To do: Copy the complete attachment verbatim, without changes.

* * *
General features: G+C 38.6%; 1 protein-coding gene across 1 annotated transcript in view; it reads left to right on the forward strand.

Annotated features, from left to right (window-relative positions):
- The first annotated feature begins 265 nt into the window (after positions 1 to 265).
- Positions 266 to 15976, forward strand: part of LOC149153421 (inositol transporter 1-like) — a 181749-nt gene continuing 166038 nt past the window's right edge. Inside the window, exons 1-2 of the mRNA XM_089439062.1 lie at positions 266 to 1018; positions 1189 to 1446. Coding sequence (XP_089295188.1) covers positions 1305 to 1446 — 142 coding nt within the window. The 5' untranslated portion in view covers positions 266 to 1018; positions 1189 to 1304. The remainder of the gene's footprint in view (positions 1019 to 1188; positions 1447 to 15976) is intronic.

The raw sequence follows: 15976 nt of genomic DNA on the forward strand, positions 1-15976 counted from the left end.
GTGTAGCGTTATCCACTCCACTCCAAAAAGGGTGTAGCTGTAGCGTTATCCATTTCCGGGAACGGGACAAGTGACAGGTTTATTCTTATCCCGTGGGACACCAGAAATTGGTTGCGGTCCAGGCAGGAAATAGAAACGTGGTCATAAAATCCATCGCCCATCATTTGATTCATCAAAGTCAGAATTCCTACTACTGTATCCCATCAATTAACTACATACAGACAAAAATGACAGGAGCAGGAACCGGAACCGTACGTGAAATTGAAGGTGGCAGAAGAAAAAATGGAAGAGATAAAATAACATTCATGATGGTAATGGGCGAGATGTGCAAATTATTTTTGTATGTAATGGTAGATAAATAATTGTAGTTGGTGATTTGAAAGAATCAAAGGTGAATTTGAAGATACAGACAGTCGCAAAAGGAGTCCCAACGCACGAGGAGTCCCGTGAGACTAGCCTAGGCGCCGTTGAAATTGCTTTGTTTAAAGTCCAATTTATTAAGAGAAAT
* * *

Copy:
General features: G+C 38.6%; 1 protein-coding gene across 1 annotated transcript in view; it reads left to right on the forward strand.

Annotated features, from left to right (window-relative positions):
- The first annotated feature begins 265 nt into the window (after positions 1 to 265).
- Positions 266 to 15976, forward strand: part of LOC149153421 (inositol transporter 1-like) — a 181749-nt gene continuing 166038 nt past the window's right edge. Inside the window, exons 1-2 of the mRNA XM_089439062.1 lie at positions 266 to 1018; positions 1189 to 1446. Coding sequence (XP_089295188.1) covers positions 1305 to 1446 — 142 coding nt within the window. The 5' untranslated portion in view covers positions 266 to 1018; positions 1189 to 1304. The remainder of the gene's footprint in view (positions 1019 to 1188; positions 1447 to 15976) is intronic.

The raw sequence follows: 15976 nt of genomic DNA on the forward strand, positions 1-15976 counted from the left end.
GTGTAGCGTTATCCACTCCACTCCAAAAAGGGTGTAGCTGTAGCGTTATCCATTTCCGGGAACGGGACAAGTGACAGGTTTATTCTTATCCCGTGGGACACCAGAAATTGGTTGCGGTCCAGGCAGGAAATAGAAACGTGGTCATAAAATCCATCGCCCATCATTTGATTCATCAAAGTCAGAATTCCTACTACTGTATCCCATCAATTAACTACATACAGACAAAAATGACAGGAGCAGGAACCGGAACCGTACGTGAAATTGAAGGTGGCAGAAGAAAAAATGGAAGAGATAAAATAACATTCATGATGGTAATGGGCGAGATGTGCAAATTATTTTTGTATGTAATGGTAGATAAATAATTGTAGTTGGTGATTTGAAAGAATCAAAGGTGAATTTGAAGATACAGACAGTCGCAAAAGGAGTCCCAACGCACGAGGAGTCCCGTGAGACTAGCCTAGGCGCCGTTGAAATTGCTTTGTTTAAAGTCCAATTTATTAAGAGAAAT